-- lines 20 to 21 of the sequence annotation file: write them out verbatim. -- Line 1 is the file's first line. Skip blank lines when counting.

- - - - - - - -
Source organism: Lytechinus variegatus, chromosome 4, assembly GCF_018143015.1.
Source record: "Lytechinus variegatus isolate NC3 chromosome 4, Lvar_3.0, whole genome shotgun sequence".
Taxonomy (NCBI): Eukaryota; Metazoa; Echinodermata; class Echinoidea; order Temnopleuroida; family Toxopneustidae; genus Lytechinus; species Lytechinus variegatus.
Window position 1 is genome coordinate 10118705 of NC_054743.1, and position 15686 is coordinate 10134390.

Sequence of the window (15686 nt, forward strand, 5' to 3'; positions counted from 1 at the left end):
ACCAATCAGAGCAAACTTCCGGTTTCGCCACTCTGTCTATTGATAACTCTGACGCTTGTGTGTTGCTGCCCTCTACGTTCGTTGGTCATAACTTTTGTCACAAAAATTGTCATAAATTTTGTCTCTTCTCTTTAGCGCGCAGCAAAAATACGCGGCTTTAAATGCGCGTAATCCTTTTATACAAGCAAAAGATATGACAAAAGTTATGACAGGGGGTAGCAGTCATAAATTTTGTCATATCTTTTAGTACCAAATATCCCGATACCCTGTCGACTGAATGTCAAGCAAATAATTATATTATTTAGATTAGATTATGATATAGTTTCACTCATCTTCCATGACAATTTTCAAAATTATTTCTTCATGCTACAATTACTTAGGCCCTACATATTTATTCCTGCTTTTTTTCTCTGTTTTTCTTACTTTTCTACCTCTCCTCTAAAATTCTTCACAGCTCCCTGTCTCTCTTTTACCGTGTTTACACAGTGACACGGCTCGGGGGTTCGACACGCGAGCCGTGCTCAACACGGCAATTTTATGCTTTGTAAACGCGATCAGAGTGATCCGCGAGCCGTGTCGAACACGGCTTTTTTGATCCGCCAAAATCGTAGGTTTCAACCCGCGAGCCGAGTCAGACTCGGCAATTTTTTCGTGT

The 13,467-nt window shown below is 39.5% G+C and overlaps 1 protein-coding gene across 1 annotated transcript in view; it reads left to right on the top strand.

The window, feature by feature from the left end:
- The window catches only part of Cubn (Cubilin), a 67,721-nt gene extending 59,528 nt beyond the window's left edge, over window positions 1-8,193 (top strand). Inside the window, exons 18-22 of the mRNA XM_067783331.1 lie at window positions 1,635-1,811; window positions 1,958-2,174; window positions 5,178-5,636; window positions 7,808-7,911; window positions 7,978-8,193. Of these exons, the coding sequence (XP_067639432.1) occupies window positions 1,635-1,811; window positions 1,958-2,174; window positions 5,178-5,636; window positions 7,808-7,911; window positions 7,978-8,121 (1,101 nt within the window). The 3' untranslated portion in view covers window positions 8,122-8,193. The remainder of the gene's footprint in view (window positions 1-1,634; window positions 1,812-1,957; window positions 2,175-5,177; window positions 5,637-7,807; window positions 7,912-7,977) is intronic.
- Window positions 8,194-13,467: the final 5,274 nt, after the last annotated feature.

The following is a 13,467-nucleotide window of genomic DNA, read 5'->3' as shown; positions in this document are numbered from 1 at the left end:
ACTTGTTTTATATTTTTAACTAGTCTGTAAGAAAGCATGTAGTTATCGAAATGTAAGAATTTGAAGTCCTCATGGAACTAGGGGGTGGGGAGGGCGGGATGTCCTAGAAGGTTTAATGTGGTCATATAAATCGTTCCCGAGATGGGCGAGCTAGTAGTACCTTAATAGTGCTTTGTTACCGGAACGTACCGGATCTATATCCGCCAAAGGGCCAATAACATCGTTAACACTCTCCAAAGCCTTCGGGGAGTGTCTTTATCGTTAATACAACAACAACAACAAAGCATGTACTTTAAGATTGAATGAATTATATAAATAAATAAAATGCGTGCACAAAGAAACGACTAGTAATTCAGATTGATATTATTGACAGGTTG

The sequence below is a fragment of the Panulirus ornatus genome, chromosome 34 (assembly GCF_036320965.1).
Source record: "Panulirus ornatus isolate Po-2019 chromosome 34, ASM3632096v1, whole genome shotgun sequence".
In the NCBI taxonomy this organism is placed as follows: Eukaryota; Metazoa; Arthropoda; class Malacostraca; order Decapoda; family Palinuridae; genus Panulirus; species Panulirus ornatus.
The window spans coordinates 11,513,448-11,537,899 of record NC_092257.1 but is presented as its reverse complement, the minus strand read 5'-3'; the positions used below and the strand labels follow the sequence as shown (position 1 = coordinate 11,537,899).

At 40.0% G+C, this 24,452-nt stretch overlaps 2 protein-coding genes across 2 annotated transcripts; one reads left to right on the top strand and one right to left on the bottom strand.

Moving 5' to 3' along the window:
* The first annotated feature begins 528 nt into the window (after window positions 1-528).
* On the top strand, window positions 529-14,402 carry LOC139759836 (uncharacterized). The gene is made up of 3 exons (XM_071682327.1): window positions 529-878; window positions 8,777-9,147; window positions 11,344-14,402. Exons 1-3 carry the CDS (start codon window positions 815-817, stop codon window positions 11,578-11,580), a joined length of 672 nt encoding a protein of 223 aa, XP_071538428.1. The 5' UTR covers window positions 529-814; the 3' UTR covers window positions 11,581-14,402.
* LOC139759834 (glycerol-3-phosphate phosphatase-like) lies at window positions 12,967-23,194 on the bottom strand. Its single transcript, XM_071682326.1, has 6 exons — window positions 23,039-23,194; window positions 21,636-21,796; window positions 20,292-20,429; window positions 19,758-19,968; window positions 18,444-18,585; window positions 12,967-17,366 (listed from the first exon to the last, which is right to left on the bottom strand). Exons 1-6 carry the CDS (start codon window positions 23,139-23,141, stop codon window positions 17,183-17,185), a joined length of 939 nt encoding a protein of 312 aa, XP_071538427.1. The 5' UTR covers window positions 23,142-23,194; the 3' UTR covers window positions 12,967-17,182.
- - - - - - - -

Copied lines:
* On the top strand, window positions 529-14,402 carry LOC139759836 (uncharacterized). The gene is made up of 3 exons (XM_071682327.1): window positions 529-878; window positions 8,777-9,147; window positions 11,344-14,402. Exons 1-3 carry the CDS (start codon window positions 815-817, stop codon window positions 11,578-11,580), a joined length of 672 nt encoding a protein of 223 aa, XP_071538428.1. The 5' UTR covers window positions 529-814; the 3' UTR covers window positions 11,581-14,402.
* LOC139759834 (glycerol-3-phosphate phosphatase-like) lies at window positions 12,967-23,194 on the bottom strand. Its single transcript, XM_071682326.1, has 6 exons — window positions 23,039-23,194; window positions 21,636-21,796; window positions 20,292-20,429; window positions 19,758-19,968; window positions 18,444-18,585; window positions 12,967-17,366 (listed from the first exon to the last, which is right to left on the bottom strand). Exons 1-6 carry the CDS (start codon window positions 23,139-23,141, stop codon window positions 17,183-17,185), a joined length of 939 nt encoding a protein of 312 aa, XP_071538427.1. The 5' UTR covers window positions 23,142-23,194; the 3' UTR covers window positions 12,967-17,182.